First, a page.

|The mission of our laboratory is||The methodological approaches used are|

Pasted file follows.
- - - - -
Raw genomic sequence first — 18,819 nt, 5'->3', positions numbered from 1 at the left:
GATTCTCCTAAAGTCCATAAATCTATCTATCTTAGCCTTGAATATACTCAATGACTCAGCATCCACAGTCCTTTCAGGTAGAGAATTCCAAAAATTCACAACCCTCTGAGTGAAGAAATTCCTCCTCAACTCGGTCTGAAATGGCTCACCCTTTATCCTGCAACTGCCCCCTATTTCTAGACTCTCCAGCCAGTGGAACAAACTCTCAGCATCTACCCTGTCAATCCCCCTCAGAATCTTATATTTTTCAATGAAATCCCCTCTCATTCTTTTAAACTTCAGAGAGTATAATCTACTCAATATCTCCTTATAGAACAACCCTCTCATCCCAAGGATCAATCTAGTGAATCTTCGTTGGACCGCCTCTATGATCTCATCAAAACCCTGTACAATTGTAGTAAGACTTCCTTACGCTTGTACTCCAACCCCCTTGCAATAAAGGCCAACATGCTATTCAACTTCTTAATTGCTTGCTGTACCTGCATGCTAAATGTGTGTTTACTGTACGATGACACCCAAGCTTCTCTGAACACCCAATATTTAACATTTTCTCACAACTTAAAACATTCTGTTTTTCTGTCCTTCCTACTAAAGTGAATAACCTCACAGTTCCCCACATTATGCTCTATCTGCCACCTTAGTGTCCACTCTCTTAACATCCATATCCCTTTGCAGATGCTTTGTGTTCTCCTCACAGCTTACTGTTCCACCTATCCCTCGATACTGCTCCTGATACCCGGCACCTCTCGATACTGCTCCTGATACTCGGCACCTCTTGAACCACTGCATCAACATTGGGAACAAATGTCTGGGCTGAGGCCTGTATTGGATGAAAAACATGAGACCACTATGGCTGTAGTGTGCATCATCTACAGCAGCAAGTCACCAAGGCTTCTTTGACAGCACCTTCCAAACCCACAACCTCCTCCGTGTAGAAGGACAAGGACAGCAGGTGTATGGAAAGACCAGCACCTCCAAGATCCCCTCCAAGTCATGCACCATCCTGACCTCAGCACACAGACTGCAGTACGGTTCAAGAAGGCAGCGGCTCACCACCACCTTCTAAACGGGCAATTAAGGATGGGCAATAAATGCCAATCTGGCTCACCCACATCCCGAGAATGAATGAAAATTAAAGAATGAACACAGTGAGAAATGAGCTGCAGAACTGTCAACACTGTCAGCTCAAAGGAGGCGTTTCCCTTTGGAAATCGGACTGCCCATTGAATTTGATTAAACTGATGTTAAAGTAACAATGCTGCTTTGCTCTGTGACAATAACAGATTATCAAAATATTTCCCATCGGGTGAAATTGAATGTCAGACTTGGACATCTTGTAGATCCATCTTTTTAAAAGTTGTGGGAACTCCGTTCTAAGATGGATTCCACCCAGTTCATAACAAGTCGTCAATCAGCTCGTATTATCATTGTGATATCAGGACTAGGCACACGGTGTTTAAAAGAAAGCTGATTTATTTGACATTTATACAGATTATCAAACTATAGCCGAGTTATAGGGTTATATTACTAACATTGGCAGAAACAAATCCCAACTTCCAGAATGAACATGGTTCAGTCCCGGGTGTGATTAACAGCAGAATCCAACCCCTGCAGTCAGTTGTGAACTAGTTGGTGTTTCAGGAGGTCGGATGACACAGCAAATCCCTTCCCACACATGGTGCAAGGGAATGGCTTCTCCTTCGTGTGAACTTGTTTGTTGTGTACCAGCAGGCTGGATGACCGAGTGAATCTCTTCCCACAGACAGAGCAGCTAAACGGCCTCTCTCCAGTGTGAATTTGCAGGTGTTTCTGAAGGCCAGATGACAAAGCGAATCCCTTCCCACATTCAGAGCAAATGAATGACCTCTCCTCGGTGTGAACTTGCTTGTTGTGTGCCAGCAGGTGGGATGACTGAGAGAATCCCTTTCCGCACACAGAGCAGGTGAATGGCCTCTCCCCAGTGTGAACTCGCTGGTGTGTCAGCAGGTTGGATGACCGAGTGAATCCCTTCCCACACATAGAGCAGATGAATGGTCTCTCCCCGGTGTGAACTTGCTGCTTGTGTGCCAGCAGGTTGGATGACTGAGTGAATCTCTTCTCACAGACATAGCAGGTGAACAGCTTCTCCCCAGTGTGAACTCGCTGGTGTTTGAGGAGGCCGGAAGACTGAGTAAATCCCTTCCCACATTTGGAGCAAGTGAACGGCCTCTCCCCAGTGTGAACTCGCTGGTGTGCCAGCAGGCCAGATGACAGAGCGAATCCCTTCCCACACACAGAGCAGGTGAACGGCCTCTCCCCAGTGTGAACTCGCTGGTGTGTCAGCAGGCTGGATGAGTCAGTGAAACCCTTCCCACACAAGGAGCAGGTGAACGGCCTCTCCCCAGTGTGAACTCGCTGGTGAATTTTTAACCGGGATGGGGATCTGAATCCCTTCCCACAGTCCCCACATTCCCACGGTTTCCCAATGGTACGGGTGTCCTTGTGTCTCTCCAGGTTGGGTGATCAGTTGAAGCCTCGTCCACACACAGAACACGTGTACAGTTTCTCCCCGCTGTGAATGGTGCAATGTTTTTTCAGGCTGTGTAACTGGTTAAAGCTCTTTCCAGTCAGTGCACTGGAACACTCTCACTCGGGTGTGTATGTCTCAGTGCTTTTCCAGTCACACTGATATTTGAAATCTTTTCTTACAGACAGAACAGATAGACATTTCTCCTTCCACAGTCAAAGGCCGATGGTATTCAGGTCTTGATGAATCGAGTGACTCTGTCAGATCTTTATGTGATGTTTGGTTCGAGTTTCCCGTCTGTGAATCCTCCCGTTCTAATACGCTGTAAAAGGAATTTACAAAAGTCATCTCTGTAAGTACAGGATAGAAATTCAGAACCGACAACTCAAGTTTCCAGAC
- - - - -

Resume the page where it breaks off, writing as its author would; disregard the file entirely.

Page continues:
Although many people regard addiction as a kind of moral failure, there is clear evidence that it is a biological problem. It is, in fact, a chronic disease. Investigators have found there is a pathway in the brain that controls addiction and that in addicted persons there are major problems in the chemistry of this pathway (the mesolimbic dopamine pathway). In this regard, addiction is very much like other metabolic disorders, like diabetes. This suggests that if you could restore brain chemistry to its correct balance, you could cure or at least treat addiction. With this goal in mind, the major research emphasis in the Glick-Maisonneuve laboratory is the development of a new class of anti-addictive agents. These potential pharmacotherapies are structurally related to the naturally occurring agent ibogaine, an alkaloid extracted from the West African shrub Tabernanthe iboga. Anecdotal reports in people, and laboratory studies in rats, suggest that ibogaine can profoundly reduce addiction to many drugs. However, ibogaine has several adverse effects (e.g., cerebellar neurotoxicity, hallucinations, and slow heart rate), and because of this, we have collaborated with medicinal chemists to develop novel, synthetic iboga alkaloid congeners that are safe but yet still likely to be efficacious in the treatment of multiple forms of drug addiction. The lead agent is 18-methoxycoronaridine (18-MC). 18-MC reduces cocaine, methamphetamine, morphine, nicotine and alcohol self-administration in rats and decreases extracellular levels of dopamine in the nucleus accumbens; an increase in dopamine is thought to be a critical determinant of the abuse liability of most or all addictive drugs. Recent research indicates that 18-MC blocks a particular type of nicotinic receptor (alpha3beta4). This action, occurring in other brain areas (medial habenula and interpeduncular nucleus) that modulate the dopamine pathways, appears to be the primary event that leads to both decreases in dopamine release and decreases in drug self-administration. Consistent with this mechanism, we have found that other drugs (e.g., dextromethorphan, mecamylamine) blocking this site also decrease drug self-administration. This research should result in several novel treatments for addictive disorders in humans. Currently, a pharmaceutical partner is being sought to help get 18-MC into clinical testing.